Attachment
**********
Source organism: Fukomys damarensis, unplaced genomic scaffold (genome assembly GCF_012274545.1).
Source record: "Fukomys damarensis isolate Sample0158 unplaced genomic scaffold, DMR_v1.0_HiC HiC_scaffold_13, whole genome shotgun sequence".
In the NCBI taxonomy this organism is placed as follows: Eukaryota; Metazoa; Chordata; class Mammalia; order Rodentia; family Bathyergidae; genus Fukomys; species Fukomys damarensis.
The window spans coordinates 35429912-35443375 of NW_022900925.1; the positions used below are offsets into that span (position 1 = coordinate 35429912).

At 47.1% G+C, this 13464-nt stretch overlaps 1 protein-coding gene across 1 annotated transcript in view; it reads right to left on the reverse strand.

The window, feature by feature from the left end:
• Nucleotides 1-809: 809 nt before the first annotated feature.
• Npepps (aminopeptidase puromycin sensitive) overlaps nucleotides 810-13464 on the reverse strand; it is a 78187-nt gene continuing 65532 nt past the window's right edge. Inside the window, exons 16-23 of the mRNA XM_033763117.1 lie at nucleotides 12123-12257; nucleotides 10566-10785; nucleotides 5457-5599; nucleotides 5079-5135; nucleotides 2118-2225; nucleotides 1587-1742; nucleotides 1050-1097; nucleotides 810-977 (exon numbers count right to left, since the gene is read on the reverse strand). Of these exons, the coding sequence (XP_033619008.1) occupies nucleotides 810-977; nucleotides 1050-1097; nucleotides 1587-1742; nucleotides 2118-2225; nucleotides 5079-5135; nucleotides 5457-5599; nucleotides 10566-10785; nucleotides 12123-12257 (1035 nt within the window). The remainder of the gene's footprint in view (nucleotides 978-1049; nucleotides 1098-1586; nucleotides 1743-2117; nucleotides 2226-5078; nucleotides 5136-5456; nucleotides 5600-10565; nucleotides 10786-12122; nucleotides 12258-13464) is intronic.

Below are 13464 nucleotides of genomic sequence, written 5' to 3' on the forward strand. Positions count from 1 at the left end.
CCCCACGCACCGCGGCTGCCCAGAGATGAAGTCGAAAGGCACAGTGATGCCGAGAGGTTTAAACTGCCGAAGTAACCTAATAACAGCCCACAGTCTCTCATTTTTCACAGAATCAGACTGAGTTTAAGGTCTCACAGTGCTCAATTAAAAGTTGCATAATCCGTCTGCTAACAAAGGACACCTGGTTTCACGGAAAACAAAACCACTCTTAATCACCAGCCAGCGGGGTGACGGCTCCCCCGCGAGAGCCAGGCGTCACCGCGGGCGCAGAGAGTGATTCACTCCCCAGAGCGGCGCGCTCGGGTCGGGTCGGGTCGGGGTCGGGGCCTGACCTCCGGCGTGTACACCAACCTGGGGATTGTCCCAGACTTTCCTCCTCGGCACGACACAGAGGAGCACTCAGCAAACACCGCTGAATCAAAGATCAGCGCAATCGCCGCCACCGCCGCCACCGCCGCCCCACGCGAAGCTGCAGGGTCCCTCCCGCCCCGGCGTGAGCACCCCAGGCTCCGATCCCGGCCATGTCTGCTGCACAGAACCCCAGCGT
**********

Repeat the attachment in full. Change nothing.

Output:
Source organism: Fukomys damarensis, unplaced genomic scaffold (genome assembly GCF_012274545.1).
Source record: "Fukomys damarensis isolate Sample0158 unplaced genomic scaffold, DMR_v1.0_HiC HiC_scaffold_13, whole genome shotgun sequence".
In the NCBI taxonomy this organism is placed as follows: Eukaryota; Metazoa; Chordata; class Mammalia; order Rodentia; family Bathyergidae; genus Fukomys; species Fukomys damarensis.
The window spans coordinates 35429912-35443375 of NW_022900925.1; the positions used below are offsets into that span (position 1 = coordinate 35429912).

At 47.1% G+C, this 13464-nt stretch overlaps 1 protein-coding gene across 1 annotated transcript in view; it reads right to left on the reverse strand.

The window, feature by feature from the left end:
• Nucleotides 1-809: 809 nt before the first annotated feature.
• Npepps (aminopeptidase puromycin sensitive) overlaps nucleotides 810-13464 on the reverse strand; it is a 78187-nt gene continuing 65532 nt past the window's right edge. Inside the window, exons 16-23 of the mRNA XM_033763117.1 lie at nucleotides 12123-12257; nucleotides 10566-10785; nucleotides 5457-5599; nucleotides 5079-5135; nucleotides 2118-2225; nucleotides 1587-1742; nucleotides 1050-1097; nucleotides 810-977 (exon numbers count right to left, since the gene is read on the reverse strand). Of these exons, the coding sequence (XP_033619008.1) occupies nucleotides 810-977; nucleotides 1050-1097; nucleotides 1587-1742; nucleotides 2118-2225; nucleotides 5079-5135; nucleotides 5457-5599; nucleotides 10566-10785; nucleotides 12123-12257 (1035 nt within the window). The remainder of the gene's footprint in view (nucleotides 978-1049; nucleotides 1098-1586; nucleotides 1743-2117; nucleotides 2226-5078; nucleotides 5136-5456; nucleotides 5600-10565; nucleotides 10786-12122; nucleotides 12258-13464) is intronic.

Below are 13464 nucleotides of genomic sequence, written 5' to 3' on the forward strand. Positions count from 1 at the left end.
CCCCACGCACCGCGGCTGCCCAGAGATGAAGTCGAAAGGCACAGTGATGCCGAGAGGTTTAAACTGCCGAAGTAACCTAATAACAGCCCACAGTCTCTCATTTTTCACAGAATCAGACTGAGTTTAAGGTCTCACAGTGCTCAATTAAAAGTTGCATAATCCGTCTGCTAACAAAGGACACCTGGTTTCACGGAAAACAAAACCACTCTTAATCACCAGCCAGCGGGGTGACGGCTCCCCCGCGAGAGCCAGGCGTCACCGCGGGCGCAGAGAGTGATTCACTCCCCAGAGCGGCGCGCTCGGGTCGGGTCGGGTCGGGGTCGGGGCCTGACCTCCGGCGTGTACACCAACCTGGGGATTGTCCCAGACTTTCCTCCTCGGCACGACACAGAGGAGCACTCAGCAAACACCGCTGAATCAAAGATCAGCGCAATCGCCGCCACCGCCGCCACCGCCGCCCCACGCGAAGCTGCAGGGTCCCTCCCGCCCCGGCGTGAGCACCCCAGGCTCCGATCCCGGCCATGTCTGCTGCACAGAACCCCAGCGT